SANAA (Reuters) - Yemen's dominant Houthi militia group on Monday released former Prime Minister Khaled Bahah and his cabinet ministers after nearly two months under house arrest, government spokesman Rajeh Badi said.
State news agency Saba reported that Bahah, whose government resigned in January after the Houthis captured Yemen's presidential palace, had left Sanaa. A source close to Bahah said he was on his way to Saudi Arabia and from there he would go on to New York where his family lives.
In a statement on his Facebook page, Bahah said the lifting of the house arrest was a goodwill gesture to ease talks on Yemen's political transition. But he said he had no intention of resuming his post.
"This comes as an expression of sincere good intentions...(the government) confirms it does not desire to return to its duties in light of the exceptional circumstances," he wrote.
The Houthis invaded the capital Sanaa and fanned out across much of central Yemen in September in what they hailed as a revolution against misrule and corruption.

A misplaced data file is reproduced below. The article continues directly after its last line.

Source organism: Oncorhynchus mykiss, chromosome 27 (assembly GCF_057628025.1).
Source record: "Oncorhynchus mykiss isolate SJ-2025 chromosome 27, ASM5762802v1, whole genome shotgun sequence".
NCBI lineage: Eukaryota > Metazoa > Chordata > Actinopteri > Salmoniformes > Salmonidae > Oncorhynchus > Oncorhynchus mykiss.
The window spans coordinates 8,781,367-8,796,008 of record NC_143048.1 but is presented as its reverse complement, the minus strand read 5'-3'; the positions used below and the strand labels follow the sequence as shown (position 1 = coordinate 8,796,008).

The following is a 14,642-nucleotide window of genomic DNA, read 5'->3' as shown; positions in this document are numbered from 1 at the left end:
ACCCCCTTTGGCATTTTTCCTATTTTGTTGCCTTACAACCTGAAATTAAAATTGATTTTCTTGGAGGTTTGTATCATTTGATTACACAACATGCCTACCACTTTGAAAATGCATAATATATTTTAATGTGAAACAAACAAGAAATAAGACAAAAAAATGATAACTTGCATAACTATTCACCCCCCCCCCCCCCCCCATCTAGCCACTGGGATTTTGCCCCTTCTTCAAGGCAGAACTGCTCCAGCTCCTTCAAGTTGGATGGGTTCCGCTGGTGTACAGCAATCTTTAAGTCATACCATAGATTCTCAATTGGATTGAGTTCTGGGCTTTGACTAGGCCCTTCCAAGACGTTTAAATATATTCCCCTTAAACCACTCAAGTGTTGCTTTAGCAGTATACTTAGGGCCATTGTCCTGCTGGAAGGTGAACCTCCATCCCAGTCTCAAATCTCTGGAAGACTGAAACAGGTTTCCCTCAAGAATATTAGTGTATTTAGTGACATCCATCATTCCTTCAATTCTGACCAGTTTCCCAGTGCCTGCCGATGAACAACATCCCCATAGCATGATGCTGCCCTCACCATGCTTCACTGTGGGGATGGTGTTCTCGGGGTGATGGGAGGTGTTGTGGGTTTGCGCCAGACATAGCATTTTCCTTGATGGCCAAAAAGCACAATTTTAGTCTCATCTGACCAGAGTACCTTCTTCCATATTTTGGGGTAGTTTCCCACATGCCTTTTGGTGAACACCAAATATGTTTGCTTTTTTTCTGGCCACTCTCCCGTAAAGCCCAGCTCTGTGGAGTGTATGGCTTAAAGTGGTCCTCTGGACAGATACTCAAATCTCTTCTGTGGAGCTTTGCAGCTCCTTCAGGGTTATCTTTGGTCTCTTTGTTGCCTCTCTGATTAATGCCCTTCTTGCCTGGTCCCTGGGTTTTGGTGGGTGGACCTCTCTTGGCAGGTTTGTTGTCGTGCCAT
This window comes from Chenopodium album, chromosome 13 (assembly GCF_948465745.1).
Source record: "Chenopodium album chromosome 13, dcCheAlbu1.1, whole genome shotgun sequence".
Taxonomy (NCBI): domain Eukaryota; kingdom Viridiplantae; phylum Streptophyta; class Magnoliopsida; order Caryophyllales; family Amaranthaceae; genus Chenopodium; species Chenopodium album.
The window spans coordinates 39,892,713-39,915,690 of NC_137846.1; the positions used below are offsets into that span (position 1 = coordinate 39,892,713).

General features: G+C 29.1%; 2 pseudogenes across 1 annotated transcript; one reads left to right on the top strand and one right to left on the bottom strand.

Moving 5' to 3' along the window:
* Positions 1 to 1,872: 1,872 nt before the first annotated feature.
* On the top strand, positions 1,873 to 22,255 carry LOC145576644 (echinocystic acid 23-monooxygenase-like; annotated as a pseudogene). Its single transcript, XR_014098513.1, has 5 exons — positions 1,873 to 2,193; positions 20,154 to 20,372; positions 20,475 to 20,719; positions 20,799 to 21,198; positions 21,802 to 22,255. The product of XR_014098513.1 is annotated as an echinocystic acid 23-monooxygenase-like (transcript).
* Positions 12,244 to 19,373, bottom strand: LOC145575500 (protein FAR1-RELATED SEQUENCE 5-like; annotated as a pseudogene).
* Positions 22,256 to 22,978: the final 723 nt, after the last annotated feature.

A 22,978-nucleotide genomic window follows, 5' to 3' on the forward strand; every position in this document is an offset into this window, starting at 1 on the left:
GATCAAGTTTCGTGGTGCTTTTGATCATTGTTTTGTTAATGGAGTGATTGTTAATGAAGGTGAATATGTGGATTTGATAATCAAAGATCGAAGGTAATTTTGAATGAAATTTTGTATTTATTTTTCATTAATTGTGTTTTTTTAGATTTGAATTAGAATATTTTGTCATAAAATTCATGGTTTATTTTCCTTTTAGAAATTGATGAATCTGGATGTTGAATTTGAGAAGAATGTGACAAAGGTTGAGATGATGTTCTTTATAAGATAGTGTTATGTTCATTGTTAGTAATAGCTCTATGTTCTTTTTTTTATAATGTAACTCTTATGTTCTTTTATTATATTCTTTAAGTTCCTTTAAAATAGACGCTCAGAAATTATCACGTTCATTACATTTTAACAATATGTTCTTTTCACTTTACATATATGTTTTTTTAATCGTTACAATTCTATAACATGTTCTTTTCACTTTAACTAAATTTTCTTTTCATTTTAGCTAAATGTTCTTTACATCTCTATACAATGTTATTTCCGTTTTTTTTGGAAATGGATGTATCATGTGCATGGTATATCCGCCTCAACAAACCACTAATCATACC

A power struggle with President Abd-Rabbu Mansour Hadi began when the militants laid siege to his residence and forced him, Bahah and the cabinet into house arrest in January.
Hadi has since escaped to the southern port city of Aden and reclaimed the presidency, setting up a rival administration there backed by Gulf neighbors, who have rejected the Houthi takeover as a coup. Defence Minister General Mahmoud al-Subaihi has also fled Sanaa to Aden.
United Nations-brokered talks have struggled to heal Yemen's political rifts and head off the prospect of civil war, which the cabinet's freedom may now ease.
"This opens the way for political factions to carry out their national responsibility to come up with an agreement which works to restore a transition," Bahah said.
Houthi leader Abdel-Malek al-Houthi said on Sunday the group was engaged in indirect talks with neighbor Saudi Arabia, in the first known dialogue between the Shi'ite Muslim group and the Sunni regional powerhouse since the Houthis' takeover last year. Saudi Arabia, Yemen's main benefactor, suspended aid soon after the takeover.
Reporting By Mohammed Ghobari; Writing by Noah Browning and Maha El Dahan, editing by Sami Aboudi and Dominic Evans